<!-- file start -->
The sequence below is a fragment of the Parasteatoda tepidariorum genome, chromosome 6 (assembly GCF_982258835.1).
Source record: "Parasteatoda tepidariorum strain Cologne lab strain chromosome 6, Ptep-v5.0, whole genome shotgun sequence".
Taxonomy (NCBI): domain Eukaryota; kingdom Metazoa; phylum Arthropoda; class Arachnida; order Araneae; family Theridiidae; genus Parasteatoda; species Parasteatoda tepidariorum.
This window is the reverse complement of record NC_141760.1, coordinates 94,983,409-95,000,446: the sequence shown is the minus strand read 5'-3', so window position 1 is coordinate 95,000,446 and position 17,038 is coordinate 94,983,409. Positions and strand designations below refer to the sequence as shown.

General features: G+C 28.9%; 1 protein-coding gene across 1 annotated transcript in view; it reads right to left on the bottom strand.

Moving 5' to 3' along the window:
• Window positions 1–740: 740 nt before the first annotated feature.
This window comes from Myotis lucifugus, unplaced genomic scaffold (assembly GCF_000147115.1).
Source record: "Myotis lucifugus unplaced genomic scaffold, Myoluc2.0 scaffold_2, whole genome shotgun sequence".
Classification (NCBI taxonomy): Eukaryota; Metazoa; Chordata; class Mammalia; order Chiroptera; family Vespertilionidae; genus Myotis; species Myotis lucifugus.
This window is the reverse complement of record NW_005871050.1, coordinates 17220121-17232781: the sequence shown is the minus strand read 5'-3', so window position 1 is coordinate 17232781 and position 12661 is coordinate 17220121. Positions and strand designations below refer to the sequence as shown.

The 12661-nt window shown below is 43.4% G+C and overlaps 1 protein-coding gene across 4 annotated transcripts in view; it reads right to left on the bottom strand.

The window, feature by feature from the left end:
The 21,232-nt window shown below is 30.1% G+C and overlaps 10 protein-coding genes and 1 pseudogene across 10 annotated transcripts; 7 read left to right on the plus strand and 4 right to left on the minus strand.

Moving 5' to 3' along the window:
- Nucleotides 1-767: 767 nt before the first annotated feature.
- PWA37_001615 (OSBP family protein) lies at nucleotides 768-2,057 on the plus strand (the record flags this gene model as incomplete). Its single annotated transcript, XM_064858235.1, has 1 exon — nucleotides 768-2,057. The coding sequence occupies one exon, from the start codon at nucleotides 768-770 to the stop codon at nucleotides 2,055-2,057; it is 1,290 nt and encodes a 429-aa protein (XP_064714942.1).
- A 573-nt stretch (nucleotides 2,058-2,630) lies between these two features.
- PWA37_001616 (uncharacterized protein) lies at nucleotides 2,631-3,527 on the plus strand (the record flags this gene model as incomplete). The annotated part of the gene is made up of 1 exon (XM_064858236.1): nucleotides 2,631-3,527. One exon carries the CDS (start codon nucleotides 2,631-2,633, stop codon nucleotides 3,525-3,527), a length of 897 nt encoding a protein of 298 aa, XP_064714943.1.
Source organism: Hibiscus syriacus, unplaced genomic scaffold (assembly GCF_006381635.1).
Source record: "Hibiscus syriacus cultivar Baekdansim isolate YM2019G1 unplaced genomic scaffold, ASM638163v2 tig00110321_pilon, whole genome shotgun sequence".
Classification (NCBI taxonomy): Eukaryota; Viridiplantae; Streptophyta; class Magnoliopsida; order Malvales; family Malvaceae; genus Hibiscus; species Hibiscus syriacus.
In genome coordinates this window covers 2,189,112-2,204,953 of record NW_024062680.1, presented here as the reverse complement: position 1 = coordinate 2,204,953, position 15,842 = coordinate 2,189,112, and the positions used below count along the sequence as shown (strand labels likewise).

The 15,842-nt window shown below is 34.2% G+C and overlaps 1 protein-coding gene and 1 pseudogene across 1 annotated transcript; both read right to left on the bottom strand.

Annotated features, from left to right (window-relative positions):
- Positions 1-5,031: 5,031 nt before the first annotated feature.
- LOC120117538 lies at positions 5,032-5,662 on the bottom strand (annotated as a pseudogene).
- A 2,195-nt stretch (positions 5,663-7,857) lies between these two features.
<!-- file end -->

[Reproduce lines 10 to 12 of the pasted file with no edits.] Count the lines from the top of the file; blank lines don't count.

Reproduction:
Classification (NCBI taxonomy): Eukaryota; Metazoa; Chordata; class Mammalia; order Chiroptera; family Vespertilionidae; genus Myotis; species Myotis lucifugus.
This window is the reverse complement of record NW_005871050.1, coordinates 17220121-17232781: the sequence shown is the minus strand read 5'-3', so window position 1 is coordinate 17232781 and position 12661 is coordinate 17220121. Positions and strand designations below refer to the sequence as shown.

The 12661-nt window shown below is 43.4% G+C and overlaps 1 protein-coding gene across 4 annotated transcripts in view; it reads right to left on the bottom strand.